European Union Instructs the Removal of Illegal Content After Hamas Attack – NBC US

The European Union (EU) has instructed tech firms to remove illicit content from their platforms, according to a Reuters report. Notably, any company that fails to comply with this directive will face severe legal consequences.

The EU’s Order to Remove Illegal Content

The recent conflict involving Hamas, the militant Islamic group, and Israel’s airstrike response in Gaza has resulted in several pieces of false information regarding the situation. A few of such data include distressing images of violence, mislabeled videos, and manipulated images.

The severity of such actions has drawn the attention of the European Union industry chief, Thierry Breton. Breton addressed Elon Musk about the disinformation on his social media platform X.

He noted how users are spreading illicit content and misinformation, particularly after the recent Middle East violence.

Furthermore, Breton also contacted Mark Zuckerberg, the CEO of Meta, highlighting the need for strict adherence to European regulation on his social media platforms.

Notably, in the letters to both CEOs, Breton demanded that their companies must report on how they intend to fight such harmful content on their platforms within 24 hours.

Besides these points, the European Commission (EC), which is the executive part of the EU, has also given its directive regarding the case. They stated that all social media platforms are now obligated to prevent any form of sharing harmful content related to the Hamas attack.

The EU’s Commitment to Tackling Disinformation

Interestingly, the European Union has erected a special operations centre comprising several skilled workers, including those proficient in both Hebrew and Arabic. This centre focuses on tracking and responding to the ongoing situation, particularly due to its fast escalation rate.

An EU Commission spokesperson emphasized the commission’s effort to enforce the Digital Services Act (DSA) and closely oversee the implementation of the Terrorist Content Online (TCO) Regulation.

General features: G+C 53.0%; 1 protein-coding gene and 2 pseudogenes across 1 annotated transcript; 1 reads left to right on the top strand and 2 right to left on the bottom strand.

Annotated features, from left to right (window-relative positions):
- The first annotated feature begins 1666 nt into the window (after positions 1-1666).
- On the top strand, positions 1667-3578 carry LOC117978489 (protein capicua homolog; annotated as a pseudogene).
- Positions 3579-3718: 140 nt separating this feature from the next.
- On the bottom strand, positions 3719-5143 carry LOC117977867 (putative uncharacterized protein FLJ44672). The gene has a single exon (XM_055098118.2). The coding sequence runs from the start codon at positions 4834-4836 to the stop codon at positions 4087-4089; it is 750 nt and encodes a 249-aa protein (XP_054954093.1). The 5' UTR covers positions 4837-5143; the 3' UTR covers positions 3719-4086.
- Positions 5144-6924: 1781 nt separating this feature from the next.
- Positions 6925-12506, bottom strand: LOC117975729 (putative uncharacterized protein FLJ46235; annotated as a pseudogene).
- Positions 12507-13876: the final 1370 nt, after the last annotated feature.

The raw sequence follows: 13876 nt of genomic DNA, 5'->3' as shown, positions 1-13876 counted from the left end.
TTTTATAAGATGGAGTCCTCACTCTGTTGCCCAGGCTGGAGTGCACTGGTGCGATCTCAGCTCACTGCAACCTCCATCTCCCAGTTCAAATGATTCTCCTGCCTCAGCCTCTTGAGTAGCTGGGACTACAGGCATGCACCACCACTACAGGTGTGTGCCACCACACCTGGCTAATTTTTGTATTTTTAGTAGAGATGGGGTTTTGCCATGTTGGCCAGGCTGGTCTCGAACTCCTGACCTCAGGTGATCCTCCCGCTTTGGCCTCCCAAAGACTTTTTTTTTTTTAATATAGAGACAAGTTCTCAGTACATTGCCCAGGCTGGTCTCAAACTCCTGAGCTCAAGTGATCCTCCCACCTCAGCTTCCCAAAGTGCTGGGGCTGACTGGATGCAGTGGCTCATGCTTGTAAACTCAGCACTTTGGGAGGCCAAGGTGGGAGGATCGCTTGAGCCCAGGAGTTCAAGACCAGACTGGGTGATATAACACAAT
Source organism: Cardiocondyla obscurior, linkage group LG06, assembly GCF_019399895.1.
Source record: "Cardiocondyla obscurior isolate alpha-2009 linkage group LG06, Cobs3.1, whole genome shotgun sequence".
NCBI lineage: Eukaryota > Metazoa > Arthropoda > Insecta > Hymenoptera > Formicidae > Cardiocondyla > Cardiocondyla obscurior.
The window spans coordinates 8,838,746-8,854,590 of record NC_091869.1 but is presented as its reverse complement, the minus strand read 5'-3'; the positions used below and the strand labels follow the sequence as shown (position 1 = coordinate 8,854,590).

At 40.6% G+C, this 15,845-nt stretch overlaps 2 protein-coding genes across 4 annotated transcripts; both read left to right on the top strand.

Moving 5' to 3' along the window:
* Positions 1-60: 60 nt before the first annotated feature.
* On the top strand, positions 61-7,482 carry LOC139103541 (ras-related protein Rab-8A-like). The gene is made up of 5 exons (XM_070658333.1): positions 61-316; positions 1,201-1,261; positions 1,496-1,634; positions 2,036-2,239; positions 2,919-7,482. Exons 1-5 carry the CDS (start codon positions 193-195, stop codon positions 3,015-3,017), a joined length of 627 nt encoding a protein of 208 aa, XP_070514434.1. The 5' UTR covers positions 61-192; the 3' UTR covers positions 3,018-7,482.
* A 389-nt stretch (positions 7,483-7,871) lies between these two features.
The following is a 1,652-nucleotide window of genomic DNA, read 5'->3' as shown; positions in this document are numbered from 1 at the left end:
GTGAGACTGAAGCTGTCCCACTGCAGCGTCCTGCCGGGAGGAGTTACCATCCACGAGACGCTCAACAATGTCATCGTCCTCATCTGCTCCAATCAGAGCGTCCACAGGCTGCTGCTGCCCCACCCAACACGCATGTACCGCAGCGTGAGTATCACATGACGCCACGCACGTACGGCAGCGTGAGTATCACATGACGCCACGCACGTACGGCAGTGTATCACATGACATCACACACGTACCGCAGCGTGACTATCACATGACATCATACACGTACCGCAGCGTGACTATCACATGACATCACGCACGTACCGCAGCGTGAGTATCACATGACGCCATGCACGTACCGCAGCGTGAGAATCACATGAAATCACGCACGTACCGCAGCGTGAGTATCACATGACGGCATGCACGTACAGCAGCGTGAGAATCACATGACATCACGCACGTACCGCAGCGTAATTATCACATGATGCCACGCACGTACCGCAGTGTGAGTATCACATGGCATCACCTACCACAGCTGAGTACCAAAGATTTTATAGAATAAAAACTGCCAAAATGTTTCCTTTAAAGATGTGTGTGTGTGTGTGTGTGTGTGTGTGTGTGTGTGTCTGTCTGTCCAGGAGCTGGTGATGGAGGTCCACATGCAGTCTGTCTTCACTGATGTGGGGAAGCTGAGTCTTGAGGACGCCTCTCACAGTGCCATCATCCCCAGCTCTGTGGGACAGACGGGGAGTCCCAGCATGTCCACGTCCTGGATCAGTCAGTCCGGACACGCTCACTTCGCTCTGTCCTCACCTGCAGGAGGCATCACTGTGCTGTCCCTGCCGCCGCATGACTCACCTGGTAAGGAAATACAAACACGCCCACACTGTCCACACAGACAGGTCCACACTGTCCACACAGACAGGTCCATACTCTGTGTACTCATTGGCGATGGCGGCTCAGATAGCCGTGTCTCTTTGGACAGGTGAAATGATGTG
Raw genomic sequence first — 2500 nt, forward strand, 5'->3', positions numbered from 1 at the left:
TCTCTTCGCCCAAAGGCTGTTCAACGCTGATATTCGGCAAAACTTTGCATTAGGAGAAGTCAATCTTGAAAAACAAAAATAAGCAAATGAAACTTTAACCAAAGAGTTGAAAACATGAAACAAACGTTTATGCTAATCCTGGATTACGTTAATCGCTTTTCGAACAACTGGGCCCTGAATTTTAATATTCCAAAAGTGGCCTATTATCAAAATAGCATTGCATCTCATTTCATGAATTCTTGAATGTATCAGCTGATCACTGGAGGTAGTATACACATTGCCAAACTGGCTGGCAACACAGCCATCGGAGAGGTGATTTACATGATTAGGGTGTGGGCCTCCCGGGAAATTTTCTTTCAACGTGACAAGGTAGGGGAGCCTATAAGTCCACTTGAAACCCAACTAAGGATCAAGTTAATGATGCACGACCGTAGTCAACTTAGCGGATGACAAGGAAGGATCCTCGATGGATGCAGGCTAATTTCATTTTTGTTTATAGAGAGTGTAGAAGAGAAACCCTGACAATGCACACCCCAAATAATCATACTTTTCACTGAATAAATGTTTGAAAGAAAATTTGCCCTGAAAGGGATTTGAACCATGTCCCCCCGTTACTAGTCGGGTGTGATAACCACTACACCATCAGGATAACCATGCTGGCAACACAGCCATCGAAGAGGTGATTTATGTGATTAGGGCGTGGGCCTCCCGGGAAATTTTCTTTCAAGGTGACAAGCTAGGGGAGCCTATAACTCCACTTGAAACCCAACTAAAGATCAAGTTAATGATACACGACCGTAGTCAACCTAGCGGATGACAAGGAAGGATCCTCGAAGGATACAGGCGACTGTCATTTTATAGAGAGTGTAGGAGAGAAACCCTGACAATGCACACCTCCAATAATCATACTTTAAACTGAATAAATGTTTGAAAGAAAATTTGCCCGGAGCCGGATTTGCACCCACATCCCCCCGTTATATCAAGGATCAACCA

Notably, companies found violating the DSA could pay penalties of up to 6% of their global revenue. Furthermore, repeated infractions could lead to their exclusion from operating in Europe altogether.

Interestingly, this obligation to social media platforms aligns with the EU’s move to prevent disinformation across such channels, as revealed on September 26, 2023. According to the post, some companies already reported their compliance.

Google took measures to prevent a substantial EUR 31 million in advertising from reaching disinformation sources within the European Union during the first half of 2023.

Furthermore, Google facilitated the display of 20,441 political ads across the EU, amounting to almost EUR 4.5 million in value. However, they rejected 141,823 political ads due to failed identity verification processes.

Furthermore, Meta applied fact-checking labels to over 40 million pieces of content on Facebook and more than 1.1 million on Instagram. Notably, when users encountered content bearing a fact-checking label, a striking 95% opted not to click on it.

Additionally, a substantial portion (37% on Facebook and 38% on Instagram) chose to refrain from sharing fact-checked content upon receiving a warning.

Lastly, in the case of TikTok, nearly 30% of users decided against sharing content marked as ‘unverified.’ Moreover, TikTok enforced its misinformation policy by removing 140,635 videos, collectively amassing over 1 billion views.

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